Earlier this month, highly-touted Minnesota Wild prospect Marco Rossi made his NHL debut. Even though Minnesota’s veterans were returning from injury and COVID protocol, many believed he performed well enough to remain on the NHL roster. However, after only two NHL games, Rossi was reassigned to the AHL’s Iowa Wild. The taste of making the NHL had to be lingering all throughout the four-hour drive down I-35.
Rossi wasn’t quite as flashy or exciting as Kirill Kaprizov or even Matt Boldy in his two games. Still, there was little question that he could hold his own in the NHL. Even with Joel Eriksson Ek‘s imminent return, there was still room for Rossi on the roster. The obvious place for him to play meaningful minutes is between Boldy and Kevin Fiala.
But even with Eriksson Ek out due to COVID protocols, that space was instead occupied by Freddy Gaudreau on Monday’s game against the Colorado Avalanche. Minnesota still took a point, but it’s clear Gaudreau held back a rather dominant duo.
Rossi’s contract status has been a running storyline all year. To recap, Minnesota will burn the first year of his entry-level deal if he plays ten games at the NHL level. So, naturally, rumors were swirling that Rossi’s demotion was an effort by General Manager Bill Guerin to keep him under that threshold. However, it seems the Wild may have had more in store for Rossi in Des Moines.
On Jan. 13, Iowa announced they had signed Eric Staal to a professional tryout. The 37-year-old center entered the season with no NHL deal following last year’s run to the Stanley Cup Final with the Montreal Canadiens. The Iowa Wild will play four home games in the following week. Therefore, it was a perfect opportunity for Staal to prepare for a possible appearance on Canada’s Olympic team in Beijing next month, or perhaps even showcase his talents to needy NHL teams.
“This is a good chance and opportunity for me,” Staal said over the weekend. “I’m thankful that Iowa has given me the chance to compete in some games and play with these guys. It’s been fun to integrate with this group, and I look forward to playing with them tonight.”
Both Staal and Rossi were instrumental to Iowa’s sweep of the Chicago Wolves over the weekend. They combined for five points in two games, including a game-tying goal from Rossi and game-winner from Staal. However, it seems Staal’s time in Iowa is about more than proving he’s still got something to offer.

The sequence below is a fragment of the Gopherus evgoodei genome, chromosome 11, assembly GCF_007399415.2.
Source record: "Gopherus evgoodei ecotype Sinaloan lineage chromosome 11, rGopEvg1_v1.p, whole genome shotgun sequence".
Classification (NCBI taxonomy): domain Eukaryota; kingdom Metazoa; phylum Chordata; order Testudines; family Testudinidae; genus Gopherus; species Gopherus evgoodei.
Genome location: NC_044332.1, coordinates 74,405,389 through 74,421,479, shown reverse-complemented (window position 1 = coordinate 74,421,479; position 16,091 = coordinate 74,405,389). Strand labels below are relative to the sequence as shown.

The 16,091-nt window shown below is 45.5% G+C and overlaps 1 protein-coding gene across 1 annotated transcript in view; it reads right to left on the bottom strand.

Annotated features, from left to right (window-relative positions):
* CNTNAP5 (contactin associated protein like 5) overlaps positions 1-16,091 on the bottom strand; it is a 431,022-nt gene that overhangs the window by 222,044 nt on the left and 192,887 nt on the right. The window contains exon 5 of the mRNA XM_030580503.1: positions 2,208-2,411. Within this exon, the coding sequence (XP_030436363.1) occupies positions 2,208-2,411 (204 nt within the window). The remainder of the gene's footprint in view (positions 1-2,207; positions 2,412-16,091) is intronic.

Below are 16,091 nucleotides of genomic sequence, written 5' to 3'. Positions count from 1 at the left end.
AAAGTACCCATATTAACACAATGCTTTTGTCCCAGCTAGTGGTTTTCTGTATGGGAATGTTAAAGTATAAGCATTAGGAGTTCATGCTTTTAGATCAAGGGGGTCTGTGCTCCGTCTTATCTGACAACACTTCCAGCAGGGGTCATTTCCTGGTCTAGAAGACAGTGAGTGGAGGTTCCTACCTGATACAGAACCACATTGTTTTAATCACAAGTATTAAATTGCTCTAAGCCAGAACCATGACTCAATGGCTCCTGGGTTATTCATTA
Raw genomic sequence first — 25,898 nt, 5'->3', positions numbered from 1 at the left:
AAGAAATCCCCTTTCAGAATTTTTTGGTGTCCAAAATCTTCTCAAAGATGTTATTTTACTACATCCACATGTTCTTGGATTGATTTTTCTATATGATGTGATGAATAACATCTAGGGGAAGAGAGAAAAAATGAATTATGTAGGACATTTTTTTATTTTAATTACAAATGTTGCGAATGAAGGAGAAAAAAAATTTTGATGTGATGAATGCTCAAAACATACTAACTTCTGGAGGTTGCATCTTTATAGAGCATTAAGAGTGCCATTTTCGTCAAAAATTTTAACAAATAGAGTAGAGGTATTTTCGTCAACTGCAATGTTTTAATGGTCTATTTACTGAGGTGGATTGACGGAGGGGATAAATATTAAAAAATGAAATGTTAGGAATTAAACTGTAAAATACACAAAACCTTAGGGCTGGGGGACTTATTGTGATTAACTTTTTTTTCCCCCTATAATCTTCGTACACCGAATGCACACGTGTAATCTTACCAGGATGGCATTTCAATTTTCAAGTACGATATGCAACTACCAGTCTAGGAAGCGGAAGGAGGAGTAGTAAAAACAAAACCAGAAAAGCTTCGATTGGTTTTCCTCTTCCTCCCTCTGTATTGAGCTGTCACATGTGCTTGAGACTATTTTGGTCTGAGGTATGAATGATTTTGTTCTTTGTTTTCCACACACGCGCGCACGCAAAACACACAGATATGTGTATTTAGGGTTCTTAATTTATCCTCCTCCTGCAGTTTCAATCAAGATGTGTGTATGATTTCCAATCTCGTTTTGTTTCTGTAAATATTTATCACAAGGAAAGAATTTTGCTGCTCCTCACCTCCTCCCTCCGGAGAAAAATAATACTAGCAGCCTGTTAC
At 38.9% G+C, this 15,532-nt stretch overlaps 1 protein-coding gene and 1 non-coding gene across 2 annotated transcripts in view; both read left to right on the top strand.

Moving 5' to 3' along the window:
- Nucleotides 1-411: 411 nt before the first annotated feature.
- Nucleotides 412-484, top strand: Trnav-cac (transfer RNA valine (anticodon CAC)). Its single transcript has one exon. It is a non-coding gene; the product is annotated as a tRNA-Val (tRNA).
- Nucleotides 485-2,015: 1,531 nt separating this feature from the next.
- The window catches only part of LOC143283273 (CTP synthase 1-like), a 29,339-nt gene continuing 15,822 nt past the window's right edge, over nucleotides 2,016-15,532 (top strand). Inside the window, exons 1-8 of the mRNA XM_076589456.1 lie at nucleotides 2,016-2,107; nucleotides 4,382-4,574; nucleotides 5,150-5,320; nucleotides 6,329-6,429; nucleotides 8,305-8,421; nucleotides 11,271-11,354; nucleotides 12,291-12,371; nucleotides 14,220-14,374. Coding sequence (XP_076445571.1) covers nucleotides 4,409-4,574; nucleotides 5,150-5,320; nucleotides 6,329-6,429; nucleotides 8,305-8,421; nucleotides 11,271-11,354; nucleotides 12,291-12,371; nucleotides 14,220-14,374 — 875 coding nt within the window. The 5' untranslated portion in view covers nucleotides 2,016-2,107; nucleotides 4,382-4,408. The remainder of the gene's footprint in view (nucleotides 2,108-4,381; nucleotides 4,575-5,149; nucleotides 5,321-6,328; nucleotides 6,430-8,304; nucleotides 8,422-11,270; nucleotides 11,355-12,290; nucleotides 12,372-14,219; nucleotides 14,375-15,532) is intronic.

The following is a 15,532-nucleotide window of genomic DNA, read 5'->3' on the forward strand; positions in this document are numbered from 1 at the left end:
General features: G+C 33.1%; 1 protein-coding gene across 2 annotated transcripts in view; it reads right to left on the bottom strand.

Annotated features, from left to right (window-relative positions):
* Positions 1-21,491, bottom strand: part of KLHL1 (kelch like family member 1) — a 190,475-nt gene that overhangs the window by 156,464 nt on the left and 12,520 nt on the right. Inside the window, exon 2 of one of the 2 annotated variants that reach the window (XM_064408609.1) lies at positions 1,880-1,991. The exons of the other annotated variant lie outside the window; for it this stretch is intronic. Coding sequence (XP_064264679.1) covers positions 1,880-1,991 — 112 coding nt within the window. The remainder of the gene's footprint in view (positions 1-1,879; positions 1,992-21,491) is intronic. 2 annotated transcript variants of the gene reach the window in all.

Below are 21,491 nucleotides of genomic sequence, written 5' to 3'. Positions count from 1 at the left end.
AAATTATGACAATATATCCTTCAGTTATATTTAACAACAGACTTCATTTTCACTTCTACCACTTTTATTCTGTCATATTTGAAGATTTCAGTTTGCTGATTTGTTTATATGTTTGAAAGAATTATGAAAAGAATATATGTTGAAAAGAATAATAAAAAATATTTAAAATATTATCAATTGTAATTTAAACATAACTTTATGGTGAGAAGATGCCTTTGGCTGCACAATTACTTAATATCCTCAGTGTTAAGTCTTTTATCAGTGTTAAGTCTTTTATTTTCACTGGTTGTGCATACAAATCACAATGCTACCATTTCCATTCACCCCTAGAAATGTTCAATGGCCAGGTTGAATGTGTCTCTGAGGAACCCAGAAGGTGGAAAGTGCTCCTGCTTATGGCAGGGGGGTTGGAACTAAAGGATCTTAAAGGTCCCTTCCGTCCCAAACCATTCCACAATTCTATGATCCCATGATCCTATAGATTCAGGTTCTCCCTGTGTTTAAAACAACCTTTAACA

The Wild organization also benefits from having a veteran of Staal’s ilk in the lineup with Rossi. Staal can provide a great example of what an NHL star center looks like and how he conducts himself. Head coach Tim Army says Staal has always brought more than production to the table.
“I was fortunate enough to go to the (NHL playoff) bubble a couple years ago,” he said. “It worked out because after Dean (Evason) had taken over (as Minnesota’s head coach), they didn’t fill an assistant spot, so I went with them to the bubble. I got to watch everyone up close, and one thing that always stood out to me was (Staal’s) professionalism and the way he comes to practice every day. He practices like it’s his first practice ever.”
It was the professionalism and attention to detail Staal brings every day that Army was most excited for his young players to experience. This is particularly true for those on the cusp of the NHL, like Rossi.
“[Staal] brings it every single day,” said Army. “That professionalism is really good for our guys to see that here’s a player who has accomplished all of this, but he is still working every day to get better in practice. It’s really important for young guys to realize how you have to be a professional every day.”
It would be easy for a blue-chip prospect like Rossi to allow their demotion to the AHL to linger and affect their game, especially when Boldy, his former linemate, remains in Minnesota. So Rossi deserves credit for taking the move in stride and immediately creating an impact in Iowa. Following their 3-0 matinee loss to the Milwaukee Admirals on Monday, Rossi was upbeat and excited for the opportunity playing with Staal provides him.
“I mean it’s big because he’s such a great veteran,” said Rossi, “and he has so much experience in his career. He has taught us young guys a lot and is always there if we have any questions.”
“He knows the game really well.”
Rossi is qualified to judge Staal’s hockey IQ, according to Army.
“Smart. I think smart for sure,” Army said when asked what part of Staal’s game reminded him of his young Austrian center. “Different players in the sense that I think Eric Staal has been a power center – big and strong and can control the game in a very powerful way. Whereas Marco doesn’t have that kind of size – he’s more sublte. They go about it differently I think because of their skillset and the size differential, but what they both are is extremely smart.”
“I think as centers they have that awareness and smarts with and without the puck,” added Army. “And the best centers make everyone around them better. Staal’s made a career of that, (and) Rossi in a short time has made guys around him better.”
As glowing of a review as that may be of the young Rossi, he understands there is more the seasoned vet and potential Hall of Famer can teach him. When asked if he and Staal had a chance yet to meet up to grab lunch or dinner together, he laughed at the unusually rigorous AHL game schedule.
“Not yet because we have so, so many games right now,” he said. “But in the next few days of course we will get some time together. I’m excited for that.”